A former employee of the Los Angeles Angels was charged with conspiracy to distribute fentanyl in connection with the fatal overdose of Tyler Skaggs, a pitcher for the team, federal prosecutors announced on Friday.
The former employee, Eric Prescott Kay, who worked as the team’s communications director, surrendered himself in Fort Worth and appeared before a judge Friday morning, according to court records. Mr. Kay, 45, was released on bond.
“No one is immune from the deadly addictive nature of these drugs,” Erin Nealy Cox, the U.S. attorney for the Northern District of Texas, said at a news conference Friday morning.
“Suppressing the spread of fentanyl — and preventing tragedies like Tyler Skaggs’s and the thousands of other Americans who die every year from fentanyl overdoses — is a priority of the Department of Justice,” she added.
In July 2019, Mr. Skaggs, 27, was found dead in a hotel room at the Hilton Dallas Southlake Town Square Hotel just before his team was scheduled to play the Texas Rangers. An autopsy report released a month later revealed that Mr. Skaggs had fentanyl and oxycodone in his system at the time of his death.
The Tarrant County Medical Examiner’s Office later determined that Mr. Skaggs would not have died had he not consumed fentanyl, prosecutors said in a statement on Friday.
“The family is deeply heartbroken to learn that Tyler would be alive today were it not for a pill containing fentanyl that was provided by the director of communications of the Angels,” Rusty Hardin, a lawyer for Mr. Skaggs’s family, said in a statement on Friday.
Michael Molfetta and Reagan Wynn, lawyers for Mr. Kay, said in a statement on Friday that what happened to Mr. Skaggs was a tragedy, and that “addiction is a debilitating and destructive disease.”
“Today, our client, Eric Kay, willingly traveled to Texas from California to surrender himself,” they wrote. “Now he will patiently wait for his opportunity to make his story known.”
Fentanyl is a synthetic opioid that is 50 to 100 times more potent than morphine, Ms. Nealy Cox said. While a smaller portion is used for medical settings, the vast majority of fentanyl is illegally produced.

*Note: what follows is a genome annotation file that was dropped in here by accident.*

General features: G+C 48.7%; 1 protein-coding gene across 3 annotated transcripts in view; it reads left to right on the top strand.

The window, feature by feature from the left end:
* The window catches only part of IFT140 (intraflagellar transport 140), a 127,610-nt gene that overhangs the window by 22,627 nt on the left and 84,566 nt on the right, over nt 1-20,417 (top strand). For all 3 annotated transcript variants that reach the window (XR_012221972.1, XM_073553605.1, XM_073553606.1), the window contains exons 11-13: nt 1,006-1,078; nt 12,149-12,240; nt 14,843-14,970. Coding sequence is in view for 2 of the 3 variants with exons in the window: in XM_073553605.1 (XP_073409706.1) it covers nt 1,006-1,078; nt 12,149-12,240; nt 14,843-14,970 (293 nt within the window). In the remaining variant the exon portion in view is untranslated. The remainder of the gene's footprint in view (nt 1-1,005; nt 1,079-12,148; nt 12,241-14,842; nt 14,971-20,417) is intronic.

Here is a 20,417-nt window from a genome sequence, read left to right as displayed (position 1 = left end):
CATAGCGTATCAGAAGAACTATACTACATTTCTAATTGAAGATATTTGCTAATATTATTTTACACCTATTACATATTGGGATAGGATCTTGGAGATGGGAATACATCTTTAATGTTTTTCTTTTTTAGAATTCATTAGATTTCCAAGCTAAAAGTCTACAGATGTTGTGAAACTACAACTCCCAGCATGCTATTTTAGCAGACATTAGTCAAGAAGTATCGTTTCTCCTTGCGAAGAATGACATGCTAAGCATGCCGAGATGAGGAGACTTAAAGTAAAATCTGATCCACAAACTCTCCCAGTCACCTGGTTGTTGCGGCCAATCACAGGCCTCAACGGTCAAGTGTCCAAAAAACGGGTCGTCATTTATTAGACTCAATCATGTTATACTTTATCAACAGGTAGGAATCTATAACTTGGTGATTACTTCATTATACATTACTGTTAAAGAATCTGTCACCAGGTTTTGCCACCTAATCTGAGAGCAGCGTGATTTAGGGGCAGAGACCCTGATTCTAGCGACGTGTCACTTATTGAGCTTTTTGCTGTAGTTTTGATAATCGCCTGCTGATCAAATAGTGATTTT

Many who overdose on fentanyl do not even know they took it, because dealers will often produce counterfeit drugs using fentanyl and then stamp on the manufacturer’s markings to make it look like they are pharmaceuticals, like oxycodone, a prescription pain killer, Ms. Nealy Cox said.
A criminal complaint filed on July 30 but unsealed on Friday reveals that investigators found several pills and white residue in Mr. Skaggs’s hotel room. An analysis later found that both a single blue pill that closely resembled a 30-milligram oxycodone tablet and the white residue contained fentanyl.
Five pink pills also found were determined to be legitimately manufactured five-milligram oxycodone pills that did not contain fentanyl. Several white pills were later found to be anti-inflammatories, according to the complaint.
In an initial interview with law enforcement, Mr. Kay said the last time he had seen Mr. Skaggs was when they checked into the hotel on June 30, 2019. He is also said to have denied knowing whether Mr. Skaggs used drugs.
Mr. Skaggs asked Mr. Kay to stop by his room and possibly discussed bringing pills later that evening, a search of Mr. Skaggs’s phone revealed, the complaint said.
Mr. Kay had also allegedly told someone that he had visited Mr. Skaggs’s room on the night he died, contrary to what Mr. Kay initially told law enforcement, the complaint said.
The Drug Enforcement Administration found that Mr. Kay had allegedly dealt the blue pills — variously called “blues” or “blue boys” — to Mr. Skaggs several times and to others. Several people who knew Mr. Kay and Mr. Skaggs allege that Mr. Kay provided 30-milligram oxycodone pills to Mr. Skaggs and others, the complaint said.
A former federal prosecutor conducted an independent investigation for the Angels, the team announced on Friday.
“We learned that there was unacceptable behavior inconsistent with our code of conduct, and we took steps to address it,” the Angels said in a statement. “Our investigation also confirmed that no one in management was aware, or informed, of any employee providing opioids to any player, nor that Tyler was using opioids.”
Mr. Skaggs’s family urged the Angels to make public the report from their investigation, according to Mr. Hardin’s statement.
“We are relieved that no one else who was supplied drugs by this Angels executive met the same fate as Tyler,” the family’s lawyer said. “While nothing will replace the loss of Tyler, we are very grateful to federal prosecutors for their diligent and ongoing work.”